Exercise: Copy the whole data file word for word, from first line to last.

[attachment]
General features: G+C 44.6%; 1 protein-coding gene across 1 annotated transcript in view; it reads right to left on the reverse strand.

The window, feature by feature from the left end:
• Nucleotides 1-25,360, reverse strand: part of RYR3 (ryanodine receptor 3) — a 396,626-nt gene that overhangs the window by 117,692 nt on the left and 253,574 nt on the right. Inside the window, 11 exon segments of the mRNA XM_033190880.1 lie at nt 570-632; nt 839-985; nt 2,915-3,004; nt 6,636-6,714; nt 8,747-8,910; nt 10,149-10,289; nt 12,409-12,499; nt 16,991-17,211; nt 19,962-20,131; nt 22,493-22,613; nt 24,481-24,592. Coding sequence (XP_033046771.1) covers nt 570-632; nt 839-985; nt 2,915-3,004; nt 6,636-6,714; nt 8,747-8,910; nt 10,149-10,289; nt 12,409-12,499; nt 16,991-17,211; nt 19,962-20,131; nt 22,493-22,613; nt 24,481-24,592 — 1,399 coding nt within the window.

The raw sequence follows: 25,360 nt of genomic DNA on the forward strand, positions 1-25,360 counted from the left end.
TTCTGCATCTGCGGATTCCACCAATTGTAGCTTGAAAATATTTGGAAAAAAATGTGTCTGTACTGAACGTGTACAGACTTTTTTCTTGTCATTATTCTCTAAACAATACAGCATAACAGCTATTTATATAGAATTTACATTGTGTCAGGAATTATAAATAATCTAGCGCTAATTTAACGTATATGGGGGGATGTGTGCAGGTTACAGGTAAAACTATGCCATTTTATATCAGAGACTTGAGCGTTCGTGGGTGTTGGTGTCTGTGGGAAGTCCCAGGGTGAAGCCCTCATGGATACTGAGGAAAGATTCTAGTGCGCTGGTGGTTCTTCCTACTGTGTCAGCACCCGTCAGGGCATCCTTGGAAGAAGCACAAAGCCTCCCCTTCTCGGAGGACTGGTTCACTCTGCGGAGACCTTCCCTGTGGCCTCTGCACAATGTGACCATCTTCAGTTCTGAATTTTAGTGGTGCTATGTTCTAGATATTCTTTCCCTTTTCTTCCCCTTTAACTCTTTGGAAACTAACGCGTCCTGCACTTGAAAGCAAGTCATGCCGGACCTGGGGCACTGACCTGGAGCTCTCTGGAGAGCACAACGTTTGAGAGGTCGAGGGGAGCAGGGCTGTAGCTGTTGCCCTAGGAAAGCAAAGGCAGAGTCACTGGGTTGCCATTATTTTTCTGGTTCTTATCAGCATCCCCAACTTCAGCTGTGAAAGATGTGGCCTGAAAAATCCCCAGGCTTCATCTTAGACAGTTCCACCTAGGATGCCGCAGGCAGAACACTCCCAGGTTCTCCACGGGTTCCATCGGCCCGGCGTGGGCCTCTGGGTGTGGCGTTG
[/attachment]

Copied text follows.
General features: G+C 44.6%; 1 protein-coding gene across 1 annotated transcript in view; it reads right to left on the reverse strand.

The window, feature by feature from the left end:
• Nucleotides 1-25,360, reverse strand: part of RYR3 (ryanodine receptor 3) — a 396,626-nt gene that overhangs the window by 117,692 nt on the left and 253,574 nt on the right. Inside the window, 11 exon segments of the mRNA XM_033190880.1 lie at nt 570-632; nt 839-985; nt 2,915-3,004; nt 6,636-6,714; nt 8,747-8,910; nt 10,149-10,289; nt 12,409-12,499; nt 16,991-17,211; nt 19,962-20,131; nt 22,493-22,613; nt 24,481-24,592. Coding sequence (XP_033046771.1) covers nt 570-632; nt 839-985; nt 2,915-3,004; nt 6,636-6,714; nt 8,747-8,910; nt 10,149-10,289; nt 12,409-12,499; nt 16,991-17,211; nt 19,962-20,131; nt 22,493-22,613; nt 24,481-24,592 — 1,399 coding nt within the window.

The raw sequence follows: 25,360 nt of genomic DNA on the forward strand, positions 1-25,360 counted from the left end.
TTCTGCATCTGCGGATTCCACCAATTGTAGCTTGAAAATATTTGGAAAAAAATGTGTCTGTACTGAACGTGTACAGACTTTTTTCTTGTCATTATTCTCTAAACAATACAGCATAACAGCTATTTATATAGAATTTACATTGTGTCAGGAATTATAAATAATCTAGCGCTAATTTAACGTATATGGGGGGATGTGTGCAGGTTACAGGTAAAACTATGCCATTTTATATCAGAGACTTGAGCGTTCGTGGGTGTTGGTGTCTGTGGGAAGTCCCAGGGTGAAGCCCTCATGGATACTGAGGAAAGATTCTAGTGCGCTGGTGGTTCTTCCTACTGTGTCAGCACCCGTCAGGGCATCCTTGGAAGAAGCACAAAGCCTCCCCTTCTCGGAGGACTGGTTCACTCTGCGGAGACCTTCCCTGTGGCCTCTGCACAATGTGACCATCTTCAGTTCTGAATTTTAGTGGTGCTATGTTCTAGATATTCTTTCCCTTTTCTTCCCCTTTAACTCTTTGGAAACTAACGCGTCCTGCACTTGAAAGCAAGTCATGCCGGACCTGGGGCACTGACCTGGAGCTCTCTGGAGAGCACAACGTTTGAGAGGTCGAGGGGAGCAGGGCTGTAGCTGTTGCCCTAGGAAAGCAAAGGCAGAGTCACTGGGTTGCCATTATTTTTCTGGTTCTTATCAGCATCCCCAACTTCAGCTGTGAAAGATGTGGCCTGAAAAATCCCCAGGCTTCATCTTAGACAGTTCCACCTAGGATGCCGCAGGCAGAACACTCCCAGGTTCTCCACGGGTTCCATCGGCCCGGCGTGGGCCTCTGGGTGTGGCGTTG